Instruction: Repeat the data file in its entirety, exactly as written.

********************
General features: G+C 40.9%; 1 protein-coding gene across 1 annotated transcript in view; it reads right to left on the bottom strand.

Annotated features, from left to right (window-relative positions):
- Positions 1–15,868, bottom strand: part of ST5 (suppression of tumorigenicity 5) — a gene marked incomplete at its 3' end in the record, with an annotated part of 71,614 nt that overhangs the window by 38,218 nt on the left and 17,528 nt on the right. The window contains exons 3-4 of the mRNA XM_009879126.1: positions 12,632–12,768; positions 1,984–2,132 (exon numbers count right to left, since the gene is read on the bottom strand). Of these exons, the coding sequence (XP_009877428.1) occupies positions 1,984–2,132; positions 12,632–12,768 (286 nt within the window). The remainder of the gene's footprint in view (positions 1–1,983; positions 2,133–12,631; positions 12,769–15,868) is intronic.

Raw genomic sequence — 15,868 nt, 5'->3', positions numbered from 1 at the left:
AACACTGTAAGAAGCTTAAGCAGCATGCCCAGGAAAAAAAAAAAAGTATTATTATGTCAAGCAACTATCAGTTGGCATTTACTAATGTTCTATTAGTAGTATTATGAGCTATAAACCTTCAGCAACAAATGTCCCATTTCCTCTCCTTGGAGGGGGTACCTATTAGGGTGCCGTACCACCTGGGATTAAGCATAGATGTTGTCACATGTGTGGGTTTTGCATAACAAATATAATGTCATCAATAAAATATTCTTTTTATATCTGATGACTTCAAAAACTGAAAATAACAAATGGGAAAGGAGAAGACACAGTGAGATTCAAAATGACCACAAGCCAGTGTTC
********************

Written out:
General features: G+C 40.9%; 1 protein-coding gene across 1 annotated transcript in view; it reads right to left on the bottom strand.

Annotated features, from left to right (window-relative positions):
- Positions 1–15,868, bottom strand: part of ST5 (suppression of tumorigenicity 5) — a gene marked incomplete at its 3' end in the record, with an annotated part of 71,614 nt that overhangs the window by 38,218 nt on the left and 17,528 nt on the right. The window contains exons 3-4 of the mRNA XM_009879126.1: positions 12,632–12,768; positions 1,984–2,132 (exon numbers count right to left, since the gene is read on the bottom strand). Of these exons, the coding sequence (XP_009877428.1) occupies positions 1,984–2,132; positions 12,632–12,768 (286 nt within the window). The remainder of the gene's footprint in view (positions 1–1,983; positions 2,133–12,631; positions 12,769–15,868) is intronic.

Raw genomic sequence — 15,868 nt, 5'->3', positions numbered from 1 at the left:
AACACTGTAAGAAGCTTAAGCAGCATGCCCAGGAAAAAAAAAAAAGTATTATTATGTCAAGCAACTATCAGTTGGCATTTACTAATGTTCTATTAGTAGTATTATGAGCTATAAACCTTCAGCAACAAATGTCCCATTTCCTCTCCTTGGAGGGGGTACCTATTAGGGTGCCGTACCACCTGGGATTAAGCATAGATGTTGTCACATGTGTGGGTTTTGCATAACAAATATAATGTCATCAATAAAATATTCTTTTTATATCTGATGACTTCAAAAACTGAAAATAACAAATGGGAAAGGAGAAGACACAGTGAGATTCAAAATGACCACAAGCCAGTGTTC